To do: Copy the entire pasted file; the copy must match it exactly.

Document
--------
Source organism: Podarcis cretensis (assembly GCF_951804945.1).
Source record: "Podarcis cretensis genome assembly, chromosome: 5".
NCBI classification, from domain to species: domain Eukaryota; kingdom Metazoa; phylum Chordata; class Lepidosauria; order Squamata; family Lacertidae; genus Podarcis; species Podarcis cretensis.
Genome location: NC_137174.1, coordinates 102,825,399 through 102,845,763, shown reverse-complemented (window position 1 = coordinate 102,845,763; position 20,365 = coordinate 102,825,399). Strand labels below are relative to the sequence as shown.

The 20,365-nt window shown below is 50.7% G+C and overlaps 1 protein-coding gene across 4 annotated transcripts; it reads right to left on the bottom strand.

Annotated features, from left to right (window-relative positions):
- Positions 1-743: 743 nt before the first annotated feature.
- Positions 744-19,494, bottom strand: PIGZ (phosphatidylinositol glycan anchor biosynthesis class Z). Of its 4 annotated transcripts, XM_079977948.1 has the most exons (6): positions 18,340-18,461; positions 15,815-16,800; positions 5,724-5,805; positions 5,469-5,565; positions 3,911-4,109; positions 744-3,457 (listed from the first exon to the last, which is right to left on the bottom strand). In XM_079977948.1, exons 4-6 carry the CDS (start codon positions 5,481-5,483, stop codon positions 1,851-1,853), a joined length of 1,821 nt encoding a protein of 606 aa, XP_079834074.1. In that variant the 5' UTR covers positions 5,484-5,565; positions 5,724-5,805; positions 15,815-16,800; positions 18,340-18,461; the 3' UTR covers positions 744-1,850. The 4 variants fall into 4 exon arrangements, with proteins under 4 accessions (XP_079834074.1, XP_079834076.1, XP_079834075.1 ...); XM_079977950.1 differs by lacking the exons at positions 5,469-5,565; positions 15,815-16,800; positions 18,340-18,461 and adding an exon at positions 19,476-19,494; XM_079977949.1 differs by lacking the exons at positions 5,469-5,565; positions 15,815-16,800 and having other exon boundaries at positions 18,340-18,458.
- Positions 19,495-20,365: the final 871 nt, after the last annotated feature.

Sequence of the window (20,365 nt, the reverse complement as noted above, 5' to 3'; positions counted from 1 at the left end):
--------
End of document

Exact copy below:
Source organism: Podarcis cretensis (assembly GCF_951804945.1).
Source record: "Podarcis cretensis genome assembly, chromosome: 5".
NCBI classification, from domain to species: domain Eukaryota; kingdom Metazoa; phylum Chordata; class Lepidosauria; order Squamata; family Lacertidae; genus Podarcis; species Podarcis cretensis.
Genome location: NC_137174.1, coordinates 102,825,399 through 102,845,763, shown reverse-complemented (window position 1 = coordinate 102,845,763; position 20,365 = coordinate 102,825,399). Strand labels below are relative to the sequence as shown.

The 20,365-nt window shown below is 50.7% G+C and overlaps 1 protein-coding gene across 4 annotated transcripts; it reads right to left on the bottom strand.

Annotated features, from left to right (window-relative positions):
- Positions 1-743: 743 nt before the first annotated feature.
- Positions 744-19,494, bottom strand: PIGZ (phosphatidylinositol glycan anchor biosynthesis class Z). Of its 4 annotated transcripts, XM_079977948.1 has the most exons (6): positions 18,340-18,461; positions 15,815-16,800; positions 5,724-5,805; positions 5,469-5,565; positions 3,911-4,109; positions 744-3,457 (listed from the first exon to the last, which is right to left on the bottom strand). In XM_079977948.1, exons 4-6 carry the CDS (start codon positions 5,481-5,483, stop codon positions 1,851-1,853), a joined length of 1,821 nt encoding a protein of 606 aa, XP_079834074.1. In that variant the 5' UTR covers positions 5,484-5,565; positions 5,724-5,805; positions 15,815-16,800; positions 18,340-18,461; the 3' UTR covers positions 744-1,850. The 4 variants fall into 4 exon arrangements, with proteins under 4 accessions (XP_079834074.1, XP_079834076.1, XP_079834075.1 ...); XM_079977950.1 differs by lacking the exons at positions 5,469-5,565; positions 15,815-16,800; positions 18,340-18,461 and adding an exon at positions 19,476-19,494; XM_079977949.1 differs by lacking the exons at positions 5,469-5,565; positions 15,815-16,800 and having other exon boundaries at positions 18,340-18,458.
- Positions 19,495-20,365: the final 871 nt, after the last annotated feature.

Sequence of the window (20,365 nt, the reverse complement as noted above, 5' to 3'; positions counted from 1 at the left end):